There was a time, not so long ago, that college — let along college football — seemed unlikely for Devin Waite. In fact, there was a chance he might not even play his senior season for the Bryant Hornets much less start.
But as it turned out, after completing a fine senior season as a starting offensive lineman, Waite, the son of Tammy and James Waite, signed a national letter of intent on Wednesday, Feb. 4, to continue his football career and his education under scholarship at the University of Arkansas at Monticello.
It was the culmination of a lot of hard work in the classroom, after school and on the practice field.
“Last year, a month or two from the school year ending, I had some problems with my grades,” Waite recalled. “I stayed every day after school. Mr. (Doug) Vann, my chemistry teacher, an awesome guy — I stayed every day after school with him for an hour or hour-and-a-half for probably about two months. He helped me get my grades back up. I got them back up to where they needed to be.”
He came out of spring ball listed third on the depth chart by head coach Paul Calley who coaches the offensive line.
“Coach Calley didn’t know if I’d be eligible to play so he put somebody ahead of me so that he’d have somebody to play if I wasn’t eligible,” Waite explained. “I had to prove myself through summer ball. In our scrimmage against Pulaski Academy is when I really took my spot back. I came in as second string but when I finished that game I was first string.”
“I’m proud of Devin,” Calley stated. “He’s worked hard to get where he is. His grades have gotten so much better and I’m proud he’s going to get to continue to play.”
“It wasn’t easy,” Waite ackowledged. “I had to work my way back up. But I knew what the end of it was going to be. I knew how well I could play. I just made some bad decisions in the classroom. And that’ll ruin it for you.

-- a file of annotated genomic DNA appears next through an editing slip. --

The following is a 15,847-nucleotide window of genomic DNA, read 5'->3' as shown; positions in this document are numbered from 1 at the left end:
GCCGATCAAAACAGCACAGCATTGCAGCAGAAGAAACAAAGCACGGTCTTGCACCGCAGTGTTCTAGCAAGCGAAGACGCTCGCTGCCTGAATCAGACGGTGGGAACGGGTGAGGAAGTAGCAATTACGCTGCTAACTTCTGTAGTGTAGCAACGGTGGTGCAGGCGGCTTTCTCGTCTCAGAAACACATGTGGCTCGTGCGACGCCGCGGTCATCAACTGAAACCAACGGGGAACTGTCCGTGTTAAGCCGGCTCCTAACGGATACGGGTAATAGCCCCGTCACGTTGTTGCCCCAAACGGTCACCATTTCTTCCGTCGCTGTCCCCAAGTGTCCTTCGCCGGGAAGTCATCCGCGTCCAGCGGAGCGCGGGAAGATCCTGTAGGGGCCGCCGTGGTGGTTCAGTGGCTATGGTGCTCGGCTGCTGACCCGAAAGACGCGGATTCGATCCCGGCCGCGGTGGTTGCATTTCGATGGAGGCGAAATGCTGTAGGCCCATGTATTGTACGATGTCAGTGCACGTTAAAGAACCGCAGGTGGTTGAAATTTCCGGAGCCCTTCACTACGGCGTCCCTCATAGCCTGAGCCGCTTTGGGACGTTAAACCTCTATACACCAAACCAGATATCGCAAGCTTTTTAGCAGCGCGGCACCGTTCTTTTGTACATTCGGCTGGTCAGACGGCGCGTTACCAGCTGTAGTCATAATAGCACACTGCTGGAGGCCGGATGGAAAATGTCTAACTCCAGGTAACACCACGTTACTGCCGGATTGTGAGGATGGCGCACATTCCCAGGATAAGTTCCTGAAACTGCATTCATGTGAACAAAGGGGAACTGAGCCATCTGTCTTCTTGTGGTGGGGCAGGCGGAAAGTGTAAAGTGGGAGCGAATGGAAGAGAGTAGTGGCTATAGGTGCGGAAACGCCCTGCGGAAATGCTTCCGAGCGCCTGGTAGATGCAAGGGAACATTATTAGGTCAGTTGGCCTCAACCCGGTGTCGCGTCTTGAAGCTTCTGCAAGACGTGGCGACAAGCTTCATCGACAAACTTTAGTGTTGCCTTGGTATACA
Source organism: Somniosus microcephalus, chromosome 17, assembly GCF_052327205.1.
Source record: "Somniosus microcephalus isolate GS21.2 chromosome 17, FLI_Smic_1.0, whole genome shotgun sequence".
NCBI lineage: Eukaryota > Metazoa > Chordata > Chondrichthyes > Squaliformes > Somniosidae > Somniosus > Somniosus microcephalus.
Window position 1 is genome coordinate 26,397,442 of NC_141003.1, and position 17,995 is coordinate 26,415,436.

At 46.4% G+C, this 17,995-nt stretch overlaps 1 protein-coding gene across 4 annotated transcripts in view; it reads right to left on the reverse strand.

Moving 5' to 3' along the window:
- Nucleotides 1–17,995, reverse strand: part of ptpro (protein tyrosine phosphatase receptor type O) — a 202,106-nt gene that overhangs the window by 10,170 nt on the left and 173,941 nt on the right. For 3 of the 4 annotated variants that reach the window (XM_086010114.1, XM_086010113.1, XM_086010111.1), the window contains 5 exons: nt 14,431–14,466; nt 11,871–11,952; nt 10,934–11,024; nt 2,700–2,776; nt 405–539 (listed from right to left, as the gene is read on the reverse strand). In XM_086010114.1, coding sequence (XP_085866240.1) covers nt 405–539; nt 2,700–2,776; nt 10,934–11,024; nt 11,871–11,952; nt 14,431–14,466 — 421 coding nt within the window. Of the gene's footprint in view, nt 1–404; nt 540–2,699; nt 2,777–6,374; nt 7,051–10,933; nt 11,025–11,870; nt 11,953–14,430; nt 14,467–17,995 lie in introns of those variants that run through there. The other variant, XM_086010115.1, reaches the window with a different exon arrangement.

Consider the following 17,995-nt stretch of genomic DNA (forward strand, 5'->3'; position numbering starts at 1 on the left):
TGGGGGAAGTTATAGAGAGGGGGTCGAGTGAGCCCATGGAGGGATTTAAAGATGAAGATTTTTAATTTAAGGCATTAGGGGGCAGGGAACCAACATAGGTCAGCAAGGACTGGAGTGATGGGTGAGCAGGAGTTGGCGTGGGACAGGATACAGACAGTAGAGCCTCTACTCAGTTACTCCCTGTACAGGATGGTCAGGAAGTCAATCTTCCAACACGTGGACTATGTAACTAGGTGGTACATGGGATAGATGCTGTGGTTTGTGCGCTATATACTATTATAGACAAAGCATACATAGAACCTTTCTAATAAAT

“I went to a football camp at Henderson State last summer because I decided I wanted to go to college and play ball,” he continued. “They were pretty interested in me. It seemed like they were waiting on my final transcript to see if I was going to have good enough grades to play there.”
But it was UAM’s offensive line coach who wound up calling.
“Right after Christmas, about 9:30 one night, Coach (Marcus) Hill called me and told me they were interested in me and to come for a visit,” Waite recounted. “I stayed in close contact with him and, on the 24th (of January), I went for the visit and they gave me an offer. It was a good offer so I went ahead and committed.”
“Devin started playing football in 10th grade but he learned the game quick,” Calley said. “He’s very coachable, probably one of the most versatile offensive linemen we had this year. Every week, he practiced every position. He would start at right tackle one game. He would start at right guard the next. And he was the backup on the left side at both of those positions. So he bounced around.
“He had to know the game,” he added. “He had to understand the offense. He had to be football smart. Plus, he’s physical and he’s really good run blocking especially fitting up with people down the field at the second level and screen blocking. Anything where he’s got to be out in space, he’s very good. I think the way UAM runs their offense, he’ll be a perfect fit for them.
“I’ve been in contact with Coach Hill and (head) Coach (Hud) Jackson later on,” Calley mentioned. “They didn’t know a lot about him early but once they saw film they felt like he was a player that could help them right away.”
The coaches talked about red-shirting Waite, putting him in position to start for four years starting in the fall of 2016.
“I talked to the o-line coach and he said really it just depends how good I am,” Waite mentioned. “He said, if I’m good enough, I’ll start. That’s that. He said if I’m not at least second string, I’ll be red-shirted. He said he looks for me to be able to start next year, though, if I show that I’m as good as he thinks I am.”